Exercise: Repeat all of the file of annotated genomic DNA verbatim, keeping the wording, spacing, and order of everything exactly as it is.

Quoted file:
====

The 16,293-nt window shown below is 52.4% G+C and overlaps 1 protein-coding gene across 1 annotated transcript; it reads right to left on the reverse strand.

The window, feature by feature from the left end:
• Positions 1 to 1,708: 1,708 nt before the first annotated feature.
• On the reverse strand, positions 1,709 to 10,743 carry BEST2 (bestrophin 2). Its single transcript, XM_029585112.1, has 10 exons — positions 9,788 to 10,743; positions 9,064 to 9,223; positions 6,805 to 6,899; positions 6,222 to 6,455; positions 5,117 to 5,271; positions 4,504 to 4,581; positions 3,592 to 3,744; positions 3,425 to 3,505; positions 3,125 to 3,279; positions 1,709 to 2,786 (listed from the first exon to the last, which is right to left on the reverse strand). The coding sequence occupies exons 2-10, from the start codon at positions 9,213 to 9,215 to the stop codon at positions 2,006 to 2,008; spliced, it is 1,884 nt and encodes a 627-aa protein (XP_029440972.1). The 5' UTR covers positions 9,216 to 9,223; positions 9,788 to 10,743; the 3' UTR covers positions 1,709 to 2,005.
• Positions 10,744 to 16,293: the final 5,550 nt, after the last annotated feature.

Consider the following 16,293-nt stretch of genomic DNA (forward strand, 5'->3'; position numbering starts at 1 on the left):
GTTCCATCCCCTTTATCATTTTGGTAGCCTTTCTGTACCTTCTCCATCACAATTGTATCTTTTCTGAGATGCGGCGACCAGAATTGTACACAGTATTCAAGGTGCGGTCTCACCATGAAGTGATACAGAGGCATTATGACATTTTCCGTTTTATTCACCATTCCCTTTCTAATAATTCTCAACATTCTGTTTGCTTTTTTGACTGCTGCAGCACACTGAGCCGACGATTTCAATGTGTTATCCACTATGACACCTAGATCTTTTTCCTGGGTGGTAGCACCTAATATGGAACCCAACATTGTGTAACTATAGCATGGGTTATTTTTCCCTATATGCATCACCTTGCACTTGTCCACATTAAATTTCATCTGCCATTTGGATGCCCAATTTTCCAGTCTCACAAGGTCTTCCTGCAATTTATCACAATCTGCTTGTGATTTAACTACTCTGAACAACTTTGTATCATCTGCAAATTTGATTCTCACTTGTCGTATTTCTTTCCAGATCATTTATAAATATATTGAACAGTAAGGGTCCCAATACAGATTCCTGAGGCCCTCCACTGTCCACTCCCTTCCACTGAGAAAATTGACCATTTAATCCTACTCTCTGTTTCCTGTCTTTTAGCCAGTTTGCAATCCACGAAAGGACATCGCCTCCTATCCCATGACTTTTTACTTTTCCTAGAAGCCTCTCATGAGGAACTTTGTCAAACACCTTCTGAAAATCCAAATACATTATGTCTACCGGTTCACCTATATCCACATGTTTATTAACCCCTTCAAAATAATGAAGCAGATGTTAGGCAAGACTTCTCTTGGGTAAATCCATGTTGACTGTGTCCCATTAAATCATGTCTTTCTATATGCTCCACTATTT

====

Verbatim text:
The 16,293-nt window shown below is 52.4% G+C and overlaps 1 protein-coding gene across 1 annotated transcript; it reads right to left on the reverse strand.

The window, feature by feature from the left end:
• Positions 1 to 1,708: 1,708 nt before the first annotated feature.
• On the reverse strand, positions 1,709 to 10,743 carry BEST2 (bestrophin 2). Its single transcript, XM_029585112.1, has 10 exons — positions 9,788 to 10,743; positions 9,064 to 9,223; positions 6,805 to 6,899; positions 6,222 to 6,455; positions 5,117 to 5,271; positions 4,504 to 4,581; positions 3,592 to 3,744; positions 3,425 to 3,505; positions 3,125 to 3,279; positions 1,709 to 2,786 (listed from the first exon to the last, which is right to left on the reverse strand). The coding sequence occupies exons 2-10, from the start codon at positions 9,213 to 9,215 to the stop codon at positions 2,006 to 2,008; spliced, it is 1,884 nt and encodes a 627-aa protein (XP_029440972.1). The 5' UTR covers positions 9,216 to 9,223; positions 9,788 to 10,743; the 3' UTR covers positions 1,709 to 2,005.
• Positions 10,744 to 16,293: the final 5,550 nt, after the last annotated feature.

Consider the following 16,293-nt stretch of genomic DNA (forward strand, 5'->3'; position numbering starts at 1 on the left):
GTTCCATCCCCTTTATCATTTTGGTAGCCTTTCTGTACCTTCTCCATCACAATTGTATCTTTTCTGAGATGCGGCGACCAGAATTGTACACAGTATTCAAGGTGCGGTCTCACCATGAAGTGATACAGAGGCATTATGACATTTTCCGTTTTATTCACCATTCCCTTTCTAATAATTCTCAACATTCTGTTTGCTTTTTTGACTGCTGCAGCACACTGAGCCGACGATTTCAATGTGTTATCCACTATGACACCTAGATCTTTTTCCTGGGTGGTAGCACCTAATATGGAACCCAACATTGTGTAACTATAGCATGGGTTATTTTTCCCTATATGCATCACCTTGCACTTGTCCACATTAAATTTCATCTGCCATTTGGATGCCCAATTTTCCAGTCTCACAAGGTCTTCCTGCAATTTATCACAATCTGCTTGTGATTTAACTACTCTGAACAACTTTGTATCATCTGCAAATTTGATTCTCACTTGTCGTATTTCTTTCCAGATCATTTATAAATATATTGAACAGTAAGGGTCCCAATACAGATTCCTGAGGCCCTCCACTGTCCACTCCCTTCCACTGAGAAAATTGACCATTTAATCCTACTCTCTGTTTCCTGTCTTTTAGCCAGTTTGCAATCCACGAAAGGACATCGCCTCCTATCCCATGACTTTTTACTTTTCCTAGAAGCCTCTCATGAGGAACTTTGTCAAACACCTTCTGAAAATCCAAATACATTATGTCTACCGGTTCACCTATATCCACATGTTTATTAACCCCTTCAAAATAATGAAGCAGATGTTAGGCAAGACTTCTCTTGGGTAAATCCATGTTGACTGTGTCCCATTAAATCATGTCTTTCTATATGCTCCACTATTT